- In the 1960’s and early 1970’s, the United States was hit by a major heroin epidemic – it was estimated that more than 200.000 people were using heroin in New York alone. What was the cause for this epidemic? The CIA recruited the Laotian Hmong tribe to fight communist forces in the region – as a means to empower them, the CIA encouraged the Hmong to grow opium instead of rice, threatening to withdraw the food and armament aid that they were receiving if not compliant. Most of the Laotian heroin ended up in the US and in Vietnam, where it caused an epidemic of tragic proportions inside the US army itself (30.000 US service men in Vietnam were addicted to heroin)
- In 1972, the full story of how US covert operations were fuelling the heroin boom in the Golden Triangle broke out when Yale University doctoral student Alfred McCoy published his book – “The Politics of Heroin in Southeast Asia”, exposing the actions of the CIA in regards to the illicit trade of opium. The agency tried to supress the book from ever seeing the printing press.
- In 1973, Thai national Puttapron Khramkhruan was arrested in Chicago in connection to the seizure of 59 pounds of opium. A CIA-informant himself, Puttapron claimed that the agency had full knowledge of his actions and, according to the US Justice Department, the CIA supressed the case against him because it might “prove embarrassing to the agency due to Mr. Khramkhruan’s involvement with CIA activities in Thailand and Burma”.
- In the 1980s, the Iran Contra scandal came to light to the general public, showing how the CIA came up with a scheme to sell arms to Iran and use the funds to illegally arm and supply the Contras in Nicaragua. What the public didn’t know at that time was the fact that CIA-protected drug smugglers flew down to Nicaragua loaded with arms to supply the Contras and flew back loaded with Columbian cocaine – under the strict observation of the Agency and with clear orders to the US authorities to leave them be. The entire thing coincided with the wave of Crack Cocaine that destroyed entire communities and lives in the US.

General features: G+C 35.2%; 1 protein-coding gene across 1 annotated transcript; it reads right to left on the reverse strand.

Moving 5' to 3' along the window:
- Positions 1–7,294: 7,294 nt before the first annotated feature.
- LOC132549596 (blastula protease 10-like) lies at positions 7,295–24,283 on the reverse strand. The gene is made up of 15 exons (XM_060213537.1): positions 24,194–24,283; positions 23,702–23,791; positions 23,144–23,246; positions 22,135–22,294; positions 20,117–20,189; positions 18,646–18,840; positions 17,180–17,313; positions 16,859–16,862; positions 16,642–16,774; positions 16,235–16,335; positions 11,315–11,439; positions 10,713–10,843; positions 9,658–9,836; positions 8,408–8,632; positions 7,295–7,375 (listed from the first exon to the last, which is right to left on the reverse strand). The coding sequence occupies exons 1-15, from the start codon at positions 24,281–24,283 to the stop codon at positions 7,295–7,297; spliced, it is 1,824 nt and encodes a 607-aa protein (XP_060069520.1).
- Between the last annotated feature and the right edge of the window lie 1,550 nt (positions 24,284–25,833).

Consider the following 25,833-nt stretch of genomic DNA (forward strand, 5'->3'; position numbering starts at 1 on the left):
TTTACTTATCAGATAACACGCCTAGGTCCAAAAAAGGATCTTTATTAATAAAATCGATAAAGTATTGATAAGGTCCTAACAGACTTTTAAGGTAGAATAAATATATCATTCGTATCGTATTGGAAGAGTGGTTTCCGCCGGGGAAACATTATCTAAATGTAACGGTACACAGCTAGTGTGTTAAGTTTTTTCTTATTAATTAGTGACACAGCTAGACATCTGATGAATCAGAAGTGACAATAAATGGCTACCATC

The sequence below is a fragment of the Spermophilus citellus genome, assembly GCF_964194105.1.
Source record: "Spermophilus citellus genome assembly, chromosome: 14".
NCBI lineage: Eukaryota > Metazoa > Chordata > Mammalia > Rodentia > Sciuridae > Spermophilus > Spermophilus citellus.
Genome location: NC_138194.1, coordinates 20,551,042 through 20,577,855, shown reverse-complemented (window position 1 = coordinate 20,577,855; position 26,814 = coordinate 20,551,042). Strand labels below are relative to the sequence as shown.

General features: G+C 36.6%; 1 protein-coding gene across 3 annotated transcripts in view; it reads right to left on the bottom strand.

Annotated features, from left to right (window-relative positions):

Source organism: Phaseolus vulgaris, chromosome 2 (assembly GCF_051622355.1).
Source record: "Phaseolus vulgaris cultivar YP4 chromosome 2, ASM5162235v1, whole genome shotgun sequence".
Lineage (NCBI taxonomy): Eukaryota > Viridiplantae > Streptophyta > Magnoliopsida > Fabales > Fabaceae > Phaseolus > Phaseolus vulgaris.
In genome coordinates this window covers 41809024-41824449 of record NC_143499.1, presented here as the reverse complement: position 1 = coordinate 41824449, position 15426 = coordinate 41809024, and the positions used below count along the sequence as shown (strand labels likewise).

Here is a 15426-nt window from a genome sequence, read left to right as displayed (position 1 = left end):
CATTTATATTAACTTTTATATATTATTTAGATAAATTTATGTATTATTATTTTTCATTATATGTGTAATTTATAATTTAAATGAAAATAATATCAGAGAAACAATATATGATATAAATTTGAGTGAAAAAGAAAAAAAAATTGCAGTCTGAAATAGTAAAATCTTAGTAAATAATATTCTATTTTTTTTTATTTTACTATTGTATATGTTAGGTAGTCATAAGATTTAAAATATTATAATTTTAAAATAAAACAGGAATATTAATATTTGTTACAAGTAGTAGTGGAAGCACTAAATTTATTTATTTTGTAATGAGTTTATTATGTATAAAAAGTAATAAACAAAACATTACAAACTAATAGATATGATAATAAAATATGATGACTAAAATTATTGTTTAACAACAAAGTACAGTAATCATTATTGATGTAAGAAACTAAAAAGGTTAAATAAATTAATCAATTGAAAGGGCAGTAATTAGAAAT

The recent announcement made by the US President, Donald Trump, regarding the continuation of the American involvement in the Afghan War, might come to no surprise to some people – especially when thinking that the multi-billion dollar arms industry in the United States would profit out of it immensely. Apart from the arms industry, however, another cause for this starting all over again might actually be the infamous Afghan opium trade – a subject that was brushed away like an unimportant talking point by previous administrations and media outlets. Here are the facts: Afghanistan’s opium poppy production goes into more than 90% of the heroin worldwide. This war-torn country has been the world’s greatest illicit opium producer ever since 1992, despite the US intervention – in fact, opium production in Afghanistan has been on the rise since the US occupation started in 2001. This begs to ask the following questions: did the United States-led coalition knew about all of this and what did they do in order to stop the opium from being exported out of Afghanistan? If we decide to follow the leads, the truth might surface with something very ugly: the number of heroin addicts in the US has increased dramatically in the last decade, with a surge of Afghan opium penetrating the American market like never seen before. Here are some numbers: there were 189.000 heroin users in the US in 2001, before the US-NATO invasion of Afghanistan. By 2016, the numbers went up to 4.500.000 users. Moreover, the Afghan opium poppy fields grew larger in these years: from 7600 hectares in 2001 to 224.000 hectares in 2016. All in the while, the US operation in Afghanistan has cost an estimated 8.5$ billion in American taxpayer funds. While most of the mainstream media will repeat the same paradigm that the US government has been giving to its people in the last decade or so – that the illicit drug trade coming to the US is of Mexican origin – the facts show otherwise. To put things into a very clear perspective: in 2014, according to the DEA drug threat assessment, Mexico produced an estimated 42 metric tons of heroin, while Afghanistan produced 6.400 metric tons of opium that same year. The largest part of the US heroin is Afghanistan-sourced – meaning that it comes from US-occupied Afghanistan. How can this be possible when the same US government portrayed the entire invasion as a means to get rid of terrorism and the opium trade? What are the connections between the US occupation and the alarming rise of opium exports from Afghanistan? The Taliban regime has enforced an existing ban on opium poppy growing from July 2000 onward, which means that the entire scheme is not only illegal, but also actively sought after by the Afghan authorities and the US-led coalition. How can drug trade flourish under draconian-like occupation measures? How can more poppy fields be harvested than ever when the US army itself was tasked with guarding or destroying them in the first place? We get the real answer when looking in the past: more precisely, when looking at the actions of a couple of US alphabet agencies, actions that have been since declassified or exposed.